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Transition toward Sustainable and Inclusive Growth Will Require Changes in Latin America and the Caribbean’s Fiscal Policy

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25 March 2019|Press Release

Ministers and authorities from 10 countries in the region are meeting at ECLAC to dialogue about how to expand fiscal space and bolster financing of the 2030 Agenda.


Inauguración del XXXI Seminario Regional de Política Fiscal
Inauguración del XXXI Seminario Regional de Política Fiscal.
Foto: Jesús Inostroza/CEPAL

Ministers and authorities from 10 countries in Latin America and the Caribbean as well as prominent experts from international bodies, academia, civil society and non-governmental organizations gathered at ECLAC’s headquarters for the XXXI Regional Seminar on Fiscal Policy, where they discussed the challenges and possibilities that countries’ fiscal policy will have to confront a complex external scenario currently and to support the transition toward more sustainable and inclusive economic growth, in line with the 2030 Agenda.

The event, which is the main point of reference for discussing public finances at a regional level, will take place through Tuesday, March 26. It is being organized by the Economic Commission for Latin America and the Caribbean (ECLAC), with support from the Inter-American Development Bank (IDB), the Organization for Economic Cooperation and Development (OECD), the World Bank and the International Monetary Fund (IMF), and with the sponsorship of the Spanish Agency for International Development Cooperation (AECID).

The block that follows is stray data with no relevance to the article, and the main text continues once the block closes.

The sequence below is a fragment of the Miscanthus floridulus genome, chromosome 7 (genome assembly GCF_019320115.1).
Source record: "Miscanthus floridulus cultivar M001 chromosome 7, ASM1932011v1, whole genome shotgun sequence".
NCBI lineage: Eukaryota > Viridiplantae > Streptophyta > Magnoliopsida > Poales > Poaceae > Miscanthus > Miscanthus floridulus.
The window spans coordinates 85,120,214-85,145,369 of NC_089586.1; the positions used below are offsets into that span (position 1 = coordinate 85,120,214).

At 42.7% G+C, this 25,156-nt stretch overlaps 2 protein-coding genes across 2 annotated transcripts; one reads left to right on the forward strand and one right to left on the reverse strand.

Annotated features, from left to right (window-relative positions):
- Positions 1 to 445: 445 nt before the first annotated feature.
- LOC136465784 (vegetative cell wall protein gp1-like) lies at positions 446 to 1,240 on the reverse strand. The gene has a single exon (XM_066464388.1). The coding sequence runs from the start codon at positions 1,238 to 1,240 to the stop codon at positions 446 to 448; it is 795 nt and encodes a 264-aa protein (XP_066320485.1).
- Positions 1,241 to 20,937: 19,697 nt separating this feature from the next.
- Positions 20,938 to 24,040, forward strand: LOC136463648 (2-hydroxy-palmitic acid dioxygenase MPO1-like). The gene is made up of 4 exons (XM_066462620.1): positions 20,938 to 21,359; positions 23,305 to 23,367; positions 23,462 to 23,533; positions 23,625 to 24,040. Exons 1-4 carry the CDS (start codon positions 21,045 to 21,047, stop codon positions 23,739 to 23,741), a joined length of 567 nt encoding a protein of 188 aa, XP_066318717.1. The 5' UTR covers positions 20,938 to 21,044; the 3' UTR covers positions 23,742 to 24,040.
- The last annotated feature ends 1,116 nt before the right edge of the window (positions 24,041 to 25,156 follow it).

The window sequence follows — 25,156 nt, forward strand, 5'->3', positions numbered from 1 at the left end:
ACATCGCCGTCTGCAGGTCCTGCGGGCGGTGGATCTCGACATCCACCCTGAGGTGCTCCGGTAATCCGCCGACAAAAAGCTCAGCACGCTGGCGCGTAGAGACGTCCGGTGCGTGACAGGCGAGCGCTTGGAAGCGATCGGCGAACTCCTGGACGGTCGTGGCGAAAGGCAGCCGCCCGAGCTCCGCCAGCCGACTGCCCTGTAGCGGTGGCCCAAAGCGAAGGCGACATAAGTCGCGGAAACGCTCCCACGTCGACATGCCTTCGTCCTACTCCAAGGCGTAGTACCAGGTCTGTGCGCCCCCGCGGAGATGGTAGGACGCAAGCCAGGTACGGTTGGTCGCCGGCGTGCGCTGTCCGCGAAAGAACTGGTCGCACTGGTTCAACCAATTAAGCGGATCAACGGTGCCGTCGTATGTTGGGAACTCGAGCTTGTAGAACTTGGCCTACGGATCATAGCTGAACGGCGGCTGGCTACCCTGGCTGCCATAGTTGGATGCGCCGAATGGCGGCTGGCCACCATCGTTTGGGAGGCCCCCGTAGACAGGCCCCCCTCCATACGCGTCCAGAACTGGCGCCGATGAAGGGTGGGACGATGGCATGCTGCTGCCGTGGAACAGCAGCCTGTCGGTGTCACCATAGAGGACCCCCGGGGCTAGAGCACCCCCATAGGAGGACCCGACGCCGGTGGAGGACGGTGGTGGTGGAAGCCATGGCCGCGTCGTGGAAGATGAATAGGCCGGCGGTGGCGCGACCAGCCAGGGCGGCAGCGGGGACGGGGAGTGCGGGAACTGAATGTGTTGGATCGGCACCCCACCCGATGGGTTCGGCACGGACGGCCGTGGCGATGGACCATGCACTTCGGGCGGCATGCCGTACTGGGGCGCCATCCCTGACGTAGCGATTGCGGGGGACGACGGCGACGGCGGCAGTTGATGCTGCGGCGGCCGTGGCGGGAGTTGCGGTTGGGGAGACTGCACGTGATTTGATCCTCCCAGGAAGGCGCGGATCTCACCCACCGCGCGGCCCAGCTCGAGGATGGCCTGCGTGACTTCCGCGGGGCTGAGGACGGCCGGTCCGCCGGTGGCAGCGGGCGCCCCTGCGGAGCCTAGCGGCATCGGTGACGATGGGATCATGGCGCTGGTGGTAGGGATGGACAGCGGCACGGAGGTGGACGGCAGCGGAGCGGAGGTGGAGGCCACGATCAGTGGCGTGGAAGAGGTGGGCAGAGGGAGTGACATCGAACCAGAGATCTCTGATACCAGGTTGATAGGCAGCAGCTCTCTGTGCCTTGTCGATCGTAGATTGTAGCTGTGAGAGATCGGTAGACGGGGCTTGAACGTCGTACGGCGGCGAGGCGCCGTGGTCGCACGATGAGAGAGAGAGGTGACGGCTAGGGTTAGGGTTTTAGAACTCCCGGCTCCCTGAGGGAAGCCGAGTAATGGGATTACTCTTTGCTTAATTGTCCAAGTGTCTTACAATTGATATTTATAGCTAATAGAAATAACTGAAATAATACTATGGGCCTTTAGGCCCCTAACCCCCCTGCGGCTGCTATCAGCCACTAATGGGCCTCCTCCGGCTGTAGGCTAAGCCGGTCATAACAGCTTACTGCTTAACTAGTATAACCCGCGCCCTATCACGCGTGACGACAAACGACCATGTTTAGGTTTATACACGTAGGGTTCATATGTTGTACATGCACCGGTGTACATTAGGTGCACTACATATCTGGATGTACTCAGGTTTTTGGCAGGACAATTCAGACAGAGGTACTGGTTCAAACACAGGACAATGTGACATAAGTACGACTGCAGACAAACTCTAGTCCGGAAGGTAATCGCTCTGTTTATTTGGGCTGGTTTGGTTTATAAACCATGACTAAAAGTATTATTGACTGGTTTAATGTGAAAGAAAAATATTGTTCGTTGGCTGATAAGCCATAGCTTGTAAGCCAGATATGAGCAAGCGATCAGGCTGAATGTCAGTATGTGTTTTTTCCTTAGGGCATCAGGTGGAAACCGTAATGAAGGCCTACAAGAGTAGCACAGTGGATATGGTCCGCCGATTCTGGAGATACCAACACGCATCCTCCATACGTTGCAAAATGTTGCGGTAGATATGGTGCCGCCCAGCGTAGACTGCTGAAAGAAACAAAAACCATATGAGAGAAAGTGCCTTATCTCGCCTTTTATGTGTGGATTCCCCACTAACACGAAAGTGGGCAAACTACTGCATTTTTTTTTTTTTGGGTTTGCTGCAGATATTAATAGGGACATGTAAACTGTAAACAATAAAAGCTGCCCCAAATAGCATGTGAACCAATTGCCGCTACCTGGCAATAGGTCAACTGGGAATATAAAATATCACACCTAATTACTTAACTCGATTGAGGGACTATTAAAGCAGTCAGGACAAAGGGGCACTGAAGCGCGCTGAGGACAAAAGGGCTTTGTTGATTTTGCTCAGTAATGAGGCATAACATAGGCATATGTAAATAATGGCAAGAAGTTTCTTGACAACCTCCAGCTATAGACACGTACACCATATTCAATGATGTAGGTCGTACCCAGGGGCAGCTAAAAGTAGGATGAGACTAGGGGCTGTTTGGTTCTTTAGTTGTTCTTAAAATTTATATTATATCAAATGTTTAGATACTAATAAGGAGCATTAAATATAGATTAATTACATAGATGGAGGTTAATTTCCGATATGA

The seminar’s inauguration was presided by Alicia Bárcena, ECLAC’s Executive Secretary; Francisco Moreno Guzmán, Chile’s Undersecretary of Finance; and Enrique Ojeda Vila, the Ambassador of Spain in Chile. On its first day, there was also a panel of authorities that drew the participation of Francisco Moreno, Chile’s Undersecretary of Finance; Luis Arce, Bolivia’s Minister of Economy and Public Finance; Nelson Eduardo Fuentes, Finance Minister of El Salvador; Benigno López, Finance Minister of Paraguay; Mansueto Almeida, National Treasury Secretary at Brazil’s Economy Ministry; Luis Alberto Rodríguez, Technical Deputy Minister at Colombia’s Ministry of Finance and Public Credit; Manuel García Ponce, Deputy Minister of Finances and Prices of Cuba; Kildare Enríquez, Deputy Minister of Financial Administration at Guatemala’s Ministry of Public Finances; Michel Canta Terreros, Deputy Economy Minister of Peru; and Martín Zapata Sánchez, Deputy Minister of Tax Policies at the Dominican Republic’s Finance Ministry.